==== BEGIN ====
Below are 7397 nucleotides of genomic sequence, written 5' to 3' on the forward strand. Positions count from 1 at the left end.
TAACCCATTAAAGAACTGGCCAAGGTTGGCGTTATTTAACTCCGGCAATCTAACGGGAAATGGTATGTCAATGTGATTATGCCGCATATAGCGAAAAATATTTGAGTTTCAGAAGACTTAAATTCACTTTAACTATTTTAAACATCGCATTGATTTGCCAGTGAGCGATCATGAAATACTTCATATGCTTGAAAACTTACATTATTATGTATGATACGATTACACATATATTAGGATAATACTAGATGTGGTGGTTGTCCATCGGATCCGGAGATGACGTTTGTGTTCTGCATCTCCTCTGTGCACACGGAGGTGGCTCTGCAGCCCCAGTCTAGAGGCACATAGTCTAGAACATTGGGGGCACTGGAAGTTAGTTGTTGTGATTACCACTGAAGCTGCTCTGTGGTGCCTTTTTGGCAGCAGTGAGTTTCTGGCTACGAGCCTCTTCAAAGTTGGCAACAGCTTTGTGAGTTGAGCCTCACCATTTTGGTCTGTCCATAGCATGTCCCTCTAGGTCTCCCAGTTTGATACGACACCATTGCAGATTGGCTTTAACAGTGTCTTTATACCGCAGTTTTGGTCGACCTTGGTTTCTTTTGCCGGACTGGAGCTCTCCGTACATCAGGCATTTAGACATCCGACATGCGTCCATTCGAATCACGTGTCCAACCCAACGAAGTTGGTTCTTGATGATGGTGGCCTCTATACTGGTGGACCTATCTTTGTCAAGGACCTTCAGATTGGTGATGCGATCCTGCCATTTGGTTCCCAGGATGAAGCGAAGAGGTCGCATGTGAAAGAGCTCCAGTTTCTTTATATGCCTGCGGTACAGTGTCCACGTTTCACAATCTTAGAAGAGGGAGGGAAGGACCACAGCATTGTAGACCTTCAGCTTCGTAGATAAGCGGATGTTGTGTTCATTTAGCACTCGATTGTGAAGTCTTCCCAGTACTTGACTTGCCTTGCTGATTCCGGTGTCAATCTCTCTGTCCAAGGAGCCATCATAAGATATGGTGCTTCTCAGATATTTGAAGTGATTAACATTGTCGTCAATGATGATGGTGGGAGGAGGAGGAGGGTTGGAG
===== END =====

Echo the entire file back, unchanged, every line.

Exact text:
Below are 7397 nucleotides of genomic sequence, written 5' to 3' on the forward strand. Positions count from 1 at the left end.
TAACCCATTAAAGAACTGGCCAAGGTTGGCGTTATTTAACTCCGGCAATCTAACGGGAAATGGTATGTCAATGTGATTATGCCGCATATAGCGAAAAATATTTGAGTTTCAGAAGACTTAAATTCACTTTAACTATTTTAAACATCGCATTGATTTGCCAGTGAGCGATCATGAAATACTTCATATGCTTGAAAACTTACATTATTATGTATGATACGATTACACATATATTAGGATAATACTAGATGTGGTGGTTGTCCATCGGATCCGGAGATGACGTTTGTGTTCTGCATCTCCTCTGTGCACACGGAGGTGGCTCTGCAGCCCCAGTCTAGAGGCACATAGTCTAGAACATTGGGGGCACTGGAAGTTAGTTGTTGTGATTACCACTGAAGCTGCTCTGTGGTGCCTTTTTGGCAGCAGTGAGTTTCTGGCTACGAGCCTCTTCAAAGTTGGCAACAGCTTTGTGAGTTGAGCCTCACCATTTTGGTCTGTCCATAGCATGTCCCTCTAGGTCTCCCAGTTTGATACGACACCATTGCAGATTGGCTTTAACAGTGTCTTTATACCGCAGTTTTGGTCGACCTTGGTTTCTTTTGCCGGACTGGAGCTCTCCGTACATCAGGCATTTAGACATCCGACATGCGTCCATTCGAATCACGTGTCCAACCCAACGAAGTTGGTTCTTGATGATGGTGGCCTCTATACTGGTGGACCTATCTTTGTCAAGGACCTTCAGATTGGTGATGCGATCCTGCCATTTGGTTCCCAGGATGAAGCGAAGAGGTCGCATGTGAAAGAGCTCCAGTTTCTTTATATGCCTGCGGTACAGTGTCCACGTTTCACAATCTTAGAAGAGGGAGGGAAGGACCACAGCATTGTAGACCTTCAGCTTCGTAGATAAGCGGATGTTGTGTTCATTTAGCACTCGATTGTGAAGTCTTCCCAGTACTTGACTTGCCTTGCTGATTCCGGTGTCAATCTCTCTGTCCAAGGAGCCATCATAAGATATGGTGCTTCTCAGATATTTGAAGTGATTAACATTGTCGTCAATGATGATGGTGGGAGGAGGAGGAGGGTTGGAG